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Marion Lane and the Deadly Rose

T.A. Willberg. Park Row, $27.99 (296p) ISBN 978-0-7783-1194-2

MI6 meets Hogwarts School of Witchcraft in Willberg’s fanciful sequel to 2020’s Marion Lane and the Midnight Murder. In 1959, 24-year-old Marion Lane is a second-year apprentice detective at Miss Brickett’s Inquiries and Investigations, a clandestine private investigations agency located in a secret maze of tunnels under the streets of London. Shortly before Marion is assigned to assist in the baffling case of the Florist, a mysterious killer who brands his victims with the symbol of a rose, she begins receiving anonymous notes warning that one of the agency’s new recruits is not to be trusted. To complicate matters, the Employee Rights and Protection Society, a new group within the agency, issues a handbook revealing damning classified information about Miss Brickett’s. Called on to infiltrate the ERPS, Marion discovers that the Florist and his minions are part of a wide-reaching international conspiracy. Willberg’s secret agency full of loners and outsiders who use quirky gadgets like the Liar’s Eye and Spy Snakes is imaginative and fun. Lovers of mysteries with a dollop of magic will enjoy. Agent: Hayley Steed, Madeleine Milburn Literary, TV & Film Agency (U.K.). (Feb.)

Reviewed on 12/17/2021 | Details & Permalink

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Killer View

Roy Johansen. Grand Central, $28 (384p) ISBN 978-1-5387-6281-3

In bestseller Johansen’s propulsive ninth Kendra Michaels novel (after 2021’s Blink of an Eye), PI Jessie Mercado, Kendra’s friend and occasional colleague, takes center stage. Michaels, “a San Diego music therapist whose powers of observation made her a go-to consultant in several high-profile law enforcement investigations,” introduces Jessie to a new client, Owen Blake, the co-owner of an incarceration consultancy, which handles financial and personal needs for people who are serving prison sentences. Blake’s partner, Carl Ferris, has disappeared, and he wants Jessie to find him. Though she suspects that Blake may be hiding something, she nonetheless agrees to take his case. She’s assisted by her new boyfriend, “the hottest actor on the planet,” who decides to put the skills he has honed working on Marvel Superhero flicks to good use. Kendra also lends a hand. When the first person Jessie questions about Ferris is murdered and she too is attacked, she realizes there’s much more at stake than a missing person. Relentless action and dastardly villains keep the pages turning. Johansen, who usually collaborates with mother Iris Johansen, delivers the goods. Agents: Andrea Cirillo and Rebecca Scherer, Jane Rotrosen Agency. (Feb.)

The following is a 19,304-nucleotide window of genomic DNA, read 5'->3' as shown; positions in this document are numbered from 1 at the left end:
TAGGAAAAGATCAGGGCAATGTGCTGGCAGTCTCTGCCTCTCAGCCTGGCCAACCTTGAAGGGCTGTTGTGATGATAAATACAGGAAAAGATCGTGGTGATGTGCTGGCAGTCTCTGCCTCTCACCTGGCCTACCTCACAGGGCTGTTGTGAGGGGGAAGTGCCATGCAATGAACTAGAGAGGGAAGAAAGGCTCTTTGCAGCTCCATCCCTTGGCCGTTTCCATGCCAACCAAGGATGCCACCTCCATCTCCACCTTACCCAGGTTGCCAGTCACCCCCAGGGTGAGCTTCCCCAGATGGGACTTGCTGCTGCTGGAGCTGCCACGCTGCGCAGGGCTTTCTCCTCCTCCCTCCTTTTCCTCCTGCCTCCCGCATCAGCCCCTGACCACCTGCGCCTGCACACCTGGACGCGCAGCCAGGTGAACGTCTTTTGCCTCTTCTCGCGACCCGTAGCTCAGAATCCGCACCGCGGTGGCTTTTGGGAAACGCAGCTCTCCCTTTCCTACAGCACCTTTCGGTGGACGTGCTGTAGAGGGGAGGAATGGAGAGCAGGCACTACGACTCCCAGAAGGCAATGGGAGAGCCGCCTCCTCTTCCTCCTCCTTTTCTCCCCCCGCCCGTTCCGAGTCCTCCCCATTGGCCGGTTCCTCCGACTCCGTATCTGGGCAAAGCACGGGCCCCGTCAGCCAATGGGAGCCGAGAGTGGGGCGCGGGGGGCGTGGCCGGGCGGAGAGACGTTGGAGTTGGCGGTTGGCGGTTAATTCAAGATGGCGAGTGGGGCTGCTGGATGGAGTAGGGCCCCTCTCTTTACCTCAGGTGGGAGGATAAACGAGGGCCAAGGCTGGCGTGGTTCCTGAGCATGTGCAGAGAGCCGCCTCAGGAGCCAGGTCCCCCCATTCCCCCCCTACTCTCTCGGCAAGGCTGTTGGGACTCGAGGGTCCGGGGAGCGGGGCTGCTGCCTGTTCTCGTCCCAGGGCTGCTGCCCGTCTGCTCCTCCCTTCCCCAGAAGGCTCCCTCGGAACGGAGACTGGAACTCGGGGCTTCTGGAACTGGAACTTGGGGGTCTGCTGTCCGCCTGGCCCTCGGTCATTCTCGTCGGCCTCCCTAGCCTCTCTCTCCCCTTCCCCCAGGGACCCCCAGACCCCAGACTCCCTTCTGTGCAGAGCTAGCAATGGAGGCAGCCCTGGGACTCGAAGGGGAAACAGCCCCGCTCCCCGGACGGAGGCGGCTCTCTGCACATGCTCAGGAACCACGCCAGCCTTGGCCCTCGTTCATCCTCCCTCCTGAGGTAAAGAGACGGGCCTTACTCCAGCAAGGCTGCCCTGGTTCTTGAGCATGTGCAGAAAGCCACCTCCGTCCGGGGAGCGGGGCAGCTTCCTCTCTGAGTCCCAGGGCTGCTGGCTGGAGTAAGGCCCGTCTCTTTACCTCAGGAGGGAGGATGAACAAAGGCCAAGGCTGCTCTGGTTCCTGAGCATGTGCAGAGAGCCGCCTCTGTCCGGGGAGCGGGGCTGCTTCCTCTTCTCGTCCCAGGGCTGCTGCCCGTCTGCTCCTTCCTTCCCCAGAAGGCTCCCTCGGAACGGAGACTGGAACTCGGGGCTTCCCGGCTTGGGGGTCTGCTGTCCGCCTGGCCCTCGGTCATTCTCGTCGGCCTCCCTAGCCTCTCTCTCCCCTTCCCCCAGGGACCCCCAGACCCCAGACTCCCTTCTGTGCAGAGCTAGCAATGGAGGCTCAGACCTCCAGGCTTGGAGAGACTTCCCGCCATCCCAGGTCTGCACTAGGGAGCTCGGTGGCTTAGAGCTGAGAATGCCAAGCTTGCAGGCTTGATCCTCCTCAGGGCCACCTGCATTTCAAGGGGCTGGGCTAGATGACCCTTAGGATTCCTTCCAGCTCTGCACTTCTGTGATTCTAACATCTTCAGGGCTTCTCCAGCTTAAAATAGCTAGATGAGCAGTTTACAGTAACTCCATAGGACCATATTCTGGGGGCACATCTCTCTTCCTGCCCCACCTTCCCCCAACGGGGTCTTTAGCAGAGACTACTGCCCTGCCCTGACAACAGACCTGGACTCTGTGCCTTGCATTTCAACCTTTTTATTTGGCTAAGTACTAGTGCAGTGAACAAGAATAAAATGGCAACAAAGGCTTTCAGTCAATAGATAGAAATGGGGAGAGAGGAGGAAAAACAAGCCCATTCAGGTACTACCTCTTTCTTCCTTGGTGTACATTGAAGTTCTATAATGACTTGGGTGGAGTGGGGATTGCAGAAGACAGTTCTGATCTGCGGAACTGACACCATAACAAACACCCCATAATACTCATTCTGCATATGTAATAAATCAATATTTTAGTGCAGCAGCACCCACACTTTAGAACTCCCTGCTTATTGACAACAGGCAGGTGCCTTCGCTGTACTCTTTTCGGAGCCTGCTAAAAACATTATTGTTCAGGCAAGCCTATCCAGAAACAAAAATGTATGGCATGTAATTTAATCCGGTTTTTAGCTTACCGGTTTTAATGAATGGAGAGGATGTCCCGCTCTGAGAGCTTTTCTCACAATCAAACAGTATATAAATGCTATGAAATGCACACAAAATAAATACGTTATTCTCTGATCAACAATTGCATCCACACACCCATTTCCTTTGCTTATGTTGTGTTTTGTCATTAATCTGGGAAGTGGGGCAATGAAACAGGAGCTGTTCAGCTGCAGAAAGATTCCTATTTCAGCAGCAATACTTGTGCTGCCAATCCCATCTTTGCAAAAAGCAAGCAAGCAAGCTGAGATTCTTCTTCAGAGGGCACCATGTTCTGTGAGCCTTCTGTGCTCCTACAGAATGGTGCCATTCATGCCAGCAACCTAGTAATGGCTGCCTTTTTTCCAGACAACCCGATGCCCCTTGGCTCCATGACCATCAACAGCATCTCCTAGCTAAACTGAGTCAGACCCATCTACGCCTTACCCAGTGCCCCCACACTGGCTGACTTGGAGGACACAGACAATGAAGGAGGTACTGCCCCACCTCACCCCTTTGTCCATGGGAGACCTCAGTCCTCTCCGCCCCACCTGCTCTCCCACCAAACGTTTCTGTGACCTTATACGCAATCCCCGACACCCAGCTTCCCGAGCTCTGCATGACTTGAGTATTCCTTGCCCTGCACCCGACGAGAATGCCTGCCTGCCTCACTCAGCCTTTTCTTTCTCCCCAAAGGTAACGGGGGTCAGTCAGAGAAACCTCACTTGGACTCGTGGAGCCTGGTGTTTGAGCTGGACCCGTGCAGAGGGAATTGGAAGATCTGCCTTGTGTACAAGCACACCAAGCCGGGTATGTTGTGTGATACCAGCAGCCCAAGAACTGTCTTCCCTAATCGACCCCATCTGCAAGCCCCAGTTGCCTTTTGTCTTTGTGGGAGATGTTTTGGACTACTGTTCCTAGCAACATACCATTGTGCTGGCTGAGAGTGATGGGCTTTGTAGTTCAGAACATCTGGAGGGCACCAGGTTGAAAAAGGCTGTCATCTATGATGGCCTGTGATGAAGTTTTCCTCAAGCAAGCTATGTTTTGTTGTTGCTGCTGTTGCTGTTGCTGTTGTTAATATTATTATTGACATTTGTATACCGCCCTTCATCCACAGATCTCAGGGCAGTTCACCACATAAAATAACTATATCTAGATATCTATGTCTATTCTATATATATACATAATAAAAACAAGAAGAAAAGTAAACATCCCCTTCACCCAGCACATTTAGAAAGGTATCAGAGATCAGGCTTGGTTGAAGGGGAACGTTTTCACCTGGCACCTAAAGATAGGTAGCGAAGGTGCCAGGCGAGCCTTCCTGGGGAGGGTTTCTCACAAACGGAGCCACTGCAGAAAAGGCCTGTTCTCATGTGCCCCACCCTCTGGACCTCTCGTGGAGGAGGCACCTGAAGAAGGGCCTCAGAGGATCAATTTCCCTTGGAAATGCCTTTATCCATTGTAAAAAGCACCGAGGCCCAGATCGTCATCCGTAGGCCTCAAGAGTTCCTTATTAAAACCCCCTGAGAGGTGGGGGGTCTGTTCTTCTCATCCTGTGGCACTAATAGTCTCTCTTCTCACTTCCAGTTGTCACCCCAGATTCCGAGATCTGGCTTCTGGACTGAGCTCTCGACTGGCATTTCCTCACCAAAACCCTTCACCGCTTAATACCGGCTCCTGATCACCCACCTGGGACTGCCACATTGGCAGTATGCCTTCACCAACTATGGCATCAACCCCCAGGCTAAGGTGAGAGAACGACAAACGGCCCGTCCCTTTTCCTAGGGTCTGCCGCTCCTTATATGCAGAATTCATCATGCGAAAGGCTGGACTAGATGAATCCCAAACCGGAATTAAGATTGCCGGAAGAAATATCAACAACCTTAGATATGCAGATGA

Reviewed on 12/17/2021 | Details & Permalink

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The Violin Conspiracy

Brendan Slocumb. Anchor, $28 (320p) ISBN 978-0-593-31541-5

Black violinist Ray McMillian, the hero of Slocumb’s gripping debut, receives a $5 million ransom demand for his Stradivarius violin after the instrument is stolen from his New York City hotel room a few weeks before he’s due to perform in the prestigious Tchaikovsky Competition. When the police, the FBI, and the insurance company’s investigator hit dead ends, the case comes to a standstill. Flashback to Ray’s high school years in Charlotte, N.C., where he must deal with pervasive racism—and his mother nagging him to drop out and get a job. Meanwhile, his grandmother, who supports his musical aspirations, gives him her grandfather’s violin. At college, where he receives a full scholarship, Ray endures prejudice from fellow students, and a luthier repairing the heirloom discovers it’s a Stradivarius. This revelation leads members of the Marks clan, whose ancestors enslaved Ray’s ancestors, to claim the violin belongs to them. Legal battles over the violin’s ownership ensue. The tension builds as the competition looms, and Ray struggles to shake off doubts, not get caught in false leads, and focus on finding the missing violin. Slocumb sensitively portrays Ray’s resilience in the face of extreme racism. The author is off to a promising start. Agent: Jeff Kleinman, Folio Literary Management. (Feb.)

Reviewed on 12/17/2021 | Details & Permalink

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Jane and the Year Without a Summer: Being a Jane Austen Mystery

Stephanie Barron. Soho Crime, $27.95 (336p) ISBN 978-1-64129-247-4